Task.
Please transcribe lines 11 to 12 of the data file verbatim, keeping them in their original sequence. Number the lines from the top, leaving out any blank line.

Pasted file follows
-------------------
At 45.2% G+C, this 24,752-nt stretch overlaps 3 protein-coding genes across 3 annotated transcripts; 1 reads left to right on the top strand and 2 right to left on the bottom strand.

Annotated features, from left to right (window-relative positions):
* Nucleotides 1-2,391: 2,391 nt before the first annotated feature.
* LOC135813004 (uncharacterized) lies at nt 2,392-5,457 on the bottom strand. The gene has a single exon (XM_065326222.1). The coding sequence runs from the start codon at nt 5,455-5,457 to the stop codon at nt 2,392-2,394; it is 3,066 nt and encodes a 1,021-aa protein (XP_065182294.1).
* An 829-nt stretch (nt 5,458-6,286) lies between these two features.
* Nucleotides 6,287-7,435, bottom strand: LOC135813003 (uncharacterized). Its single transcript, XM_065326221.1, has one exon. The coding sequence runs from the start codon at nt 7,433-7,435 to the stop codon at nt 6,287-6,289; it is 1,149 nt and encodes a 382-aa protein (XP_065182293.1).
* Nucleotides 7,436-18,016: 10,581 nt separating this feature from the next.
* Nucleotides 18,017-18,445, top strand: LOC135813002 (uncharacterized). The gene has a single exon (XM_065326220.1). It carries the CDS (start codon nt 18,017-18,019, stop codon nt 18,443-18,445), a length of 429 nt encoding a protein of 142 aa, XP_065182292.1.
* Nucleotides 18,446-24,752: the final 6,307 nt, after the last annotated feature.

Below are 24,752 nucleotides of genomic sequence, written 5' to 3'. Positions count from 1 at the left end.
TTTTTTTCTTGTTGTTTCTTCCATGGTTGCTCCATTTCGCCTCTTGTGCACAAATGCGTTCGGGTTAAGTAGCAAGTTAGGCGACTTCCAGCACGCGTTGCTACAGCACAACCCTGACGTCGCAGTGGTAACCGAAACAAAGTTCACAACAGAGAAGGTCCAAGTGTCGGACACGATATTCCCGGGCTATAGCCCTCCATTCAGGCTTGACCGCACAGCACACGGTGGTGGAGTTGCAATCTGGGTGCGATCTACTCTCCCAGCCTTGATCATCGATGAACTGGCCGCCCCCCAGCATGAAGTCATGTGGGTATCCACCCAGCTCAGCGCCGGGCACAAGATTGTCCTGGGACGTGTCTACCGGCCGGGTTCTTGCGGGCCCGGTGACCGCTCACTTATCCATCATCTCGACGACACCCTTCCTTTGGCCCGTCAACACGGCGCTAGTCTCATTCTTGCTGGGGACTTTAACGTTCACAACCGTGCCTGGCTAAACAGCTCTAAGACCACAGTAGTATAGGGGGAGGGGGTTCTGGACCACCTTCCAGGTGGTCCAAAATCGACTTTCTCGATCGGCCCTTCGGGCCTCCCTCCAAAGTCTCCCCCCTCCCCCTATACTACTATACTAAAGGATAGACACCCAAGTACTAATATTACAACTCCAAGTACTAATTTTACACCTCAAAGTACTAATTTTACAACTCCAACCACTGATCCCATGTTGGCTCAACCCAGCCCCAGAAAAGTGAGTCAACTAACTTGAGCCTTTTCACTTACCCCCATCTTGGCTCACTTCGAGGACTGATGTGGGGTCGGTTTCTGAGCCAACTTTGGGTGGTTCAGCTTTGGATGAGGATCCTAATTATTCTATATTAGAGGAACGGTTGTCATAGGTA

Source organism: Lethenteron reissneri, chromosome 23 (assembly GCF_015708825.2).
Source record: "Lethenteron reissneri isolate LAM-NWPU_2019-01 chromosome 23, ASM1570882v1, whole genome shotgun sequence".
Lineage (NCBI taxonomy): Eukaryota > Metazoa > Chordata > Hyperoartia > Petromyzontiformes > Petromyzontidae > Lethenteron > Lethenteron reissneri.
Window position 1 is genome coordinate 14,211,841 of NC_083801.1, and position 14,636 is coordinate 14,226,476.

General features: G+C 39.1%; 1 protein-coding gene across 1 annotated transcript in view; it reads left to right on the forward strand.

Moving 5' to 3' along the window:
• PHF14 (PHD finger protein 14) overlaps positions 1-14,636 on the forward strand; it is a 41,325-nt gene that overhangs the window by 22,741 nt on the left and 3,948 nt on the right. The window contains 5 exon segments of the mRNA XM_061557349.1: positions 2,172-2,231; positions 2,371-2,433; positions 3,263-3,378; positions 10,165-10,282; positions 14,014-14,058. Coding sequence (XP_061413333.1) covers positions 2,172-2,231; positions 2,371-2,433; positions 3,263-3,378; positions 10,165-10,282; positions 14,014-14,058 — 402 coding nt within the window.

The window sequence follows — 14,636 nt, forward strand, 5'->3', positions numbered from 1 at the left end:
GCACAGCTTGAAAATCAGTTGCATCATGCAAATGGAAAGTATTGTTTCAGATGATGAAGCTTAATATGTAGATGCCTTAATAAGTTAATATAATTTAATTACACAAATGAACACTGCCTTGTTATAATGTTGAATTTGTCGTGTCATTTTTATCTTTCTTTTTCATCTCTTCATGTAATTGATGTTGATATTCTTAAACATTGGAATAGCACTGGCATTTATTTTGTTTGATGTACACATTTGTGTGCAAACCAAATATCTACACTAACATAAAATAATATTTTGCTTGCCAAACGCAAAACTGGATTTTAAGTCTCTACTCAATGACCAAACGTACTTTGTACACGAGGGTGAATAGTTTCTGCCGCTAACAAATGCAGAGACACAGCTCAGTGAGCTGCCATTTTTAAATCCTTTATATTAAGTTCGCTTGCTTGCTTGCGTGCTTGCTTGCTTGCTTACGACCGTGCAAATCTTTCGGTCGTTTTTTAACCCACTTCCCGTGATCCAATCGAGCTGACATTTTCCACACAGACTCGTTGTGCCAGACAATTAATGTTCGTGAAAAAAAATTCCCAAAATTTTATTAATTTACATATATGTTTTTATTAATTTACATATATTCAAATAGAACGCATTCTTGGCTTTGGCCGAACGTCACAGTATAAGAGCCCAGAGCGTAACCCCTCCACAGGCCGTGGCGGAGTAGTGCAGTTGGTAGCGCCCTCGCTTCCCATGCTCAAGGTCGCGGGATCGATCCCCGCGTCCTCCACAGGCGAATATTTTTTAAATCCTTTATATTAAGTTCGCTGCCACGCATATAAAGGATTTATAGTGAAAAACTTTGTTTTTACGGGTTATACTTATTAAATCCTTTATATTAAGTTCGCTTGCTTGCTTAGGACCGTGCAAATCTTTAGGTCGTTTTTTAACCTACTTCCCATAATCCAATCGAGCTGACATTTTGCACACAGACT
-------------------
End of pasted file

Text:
TTTTTTTCTTGTTGTTTCTTCCATGGTTGCTCCATTTCGCCTCTTGTGCACAAATGCGTTCGGGTTAAGTAGCAAGTTAGGCGACTTCCAGCACGCGTTGCTACAGCACAACCCTGACGTCGCAGTGGTAACCGAAACAAAGTTCACAACAGAGAAGGTCCAAGTGTCGGACACGATATTCCCGGGCTATAGCCCTCCATTCAGGCTTGACCGCACAGCACACGGTGGTGGAGTTGCAATCTGGGTGCGATCTACTCTCCCAGCCTTGATCATCGATGAACTGGCCGCCCCCCAGCATGAAGTCATGTGGGTATCCACCCAGCTCAGCGCCGGGCACAAGATTGTCCTGGGACGTGTCTACCGGCCGGGTTCTTGCGGGCCCGGTGACCGCTCACTTATCCATCATCTCGACGACACCCTTCCTTTGGCCCGTCAACACGGCGCTAGTCTCATTCTTGCTGGGGACTTTAACGTTCACAACCGTGCCTGGCTAAACAGCTCTAAGACCACAGTAGTATAGGGGGAGGGGGTTCTGGACCACCTTCCAGGTGGTCCAAAATCGACTTTCTCGATCGGCCCTTCGGGCCTCCCTCCAAAGTCTCCCCCCTCCCCCTATACTACTATACTAAAGGATAGACACCCAAGTACTAATATTACAACTCCAAGTACTAATTTTACACCTCAAAGTACTAATTTTACAACTCCAACCACTGATCCCATGTTGGCTCAACCCAGCCCCAGAAAAGTGAGTCAACTAACTTGAGCCTTTTCACTTACCCCCATCTTGGCTCACTTCGAGGACTGATGTGGGGTCGGTTTCTGAGCCAACTTTGGGTGGTTCAGCTTTGGATGAGGATCCTAATTATTCTATATTAGAGGAACGGTTGTCATAGGTA

Source organism: Lethenteron reissneri, chromosome 23 (assembly GCF_015708825.2).